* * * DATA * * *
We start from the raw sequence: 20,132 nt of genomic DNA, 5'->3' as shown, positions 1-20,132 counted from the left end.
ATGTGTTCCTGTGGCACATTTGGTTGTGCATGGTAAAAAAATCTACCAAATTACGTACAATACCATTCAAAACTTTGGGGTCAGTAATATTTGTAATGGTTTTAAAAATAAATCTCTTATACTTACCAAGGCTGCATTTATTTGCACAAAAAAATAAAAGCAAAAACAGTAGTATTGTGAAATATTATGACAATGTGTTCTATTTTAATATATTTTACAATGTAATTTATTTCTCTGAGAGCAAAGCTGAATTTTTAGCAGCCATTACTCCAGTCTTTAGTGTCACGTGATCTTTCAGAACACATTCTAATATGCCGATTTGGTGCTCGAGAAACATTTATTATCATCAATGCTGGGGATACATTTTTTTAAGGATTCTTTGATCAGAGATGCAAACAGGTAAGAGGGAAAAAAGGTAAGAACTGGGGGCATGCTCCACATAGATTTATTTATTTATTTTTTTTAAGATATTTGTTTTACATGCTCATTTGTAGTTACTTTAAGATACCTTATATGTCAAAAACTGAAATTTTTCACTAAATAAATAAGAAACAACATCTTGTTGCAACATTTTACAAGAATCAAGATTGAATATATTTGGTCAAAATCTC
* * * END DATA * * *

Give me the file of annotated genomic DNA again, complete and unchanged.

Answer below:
We start from the raw sequence: 20,132 nt of genomic DNA, 5'->3' as shown, positions 1-20,132 counted from the left end.
ATGTGTTCCTGTGGCACATTTGGTTGTGCATGGTAAAAAAATCTACCAAATTACGTACAATACCATTCAAAACTTTGGGGTCAGTAATATTTGTAATGGTTTTAAAAATAAATCTCTTATACTTACCAAGGCTGCATTTATTTGCACAAAAAAATAAAAGCAAAAACAGTAGTATTGTGAAATATTATGACAATGTGTTCTATTTTAATATATTTTACAATGTAATTTATTTCTCTGAGAGCAAAGCTGAATTTTTAGCAGCCATTACTCCAGTCTTTAGTGTCACGTGATCTTTCAGAACACATTCTAATATGCCGATTTGGTGCTCGAGAAACATTTATTATCATCAATGCTGGGGATACATTTTTTTAAGGATTCTTTGATCAGAGATGCAAACAGGTAAGAGGGAAAAAAGGTAAGAACTGGGGGCATGCTCCACATAGATTTATTTATTTATTTTTTTTAAGATATTTGTTTTACATGCTCATTTGTAGTTACTTTAAGATACCTTATATGTCAAAAACTGAAATTTTTCACTAAATAAATAAGAAACAACATCTTGTTGCAACATTTTACAAGAATCAAGATTGAATATATTTGGTCAAAATCTC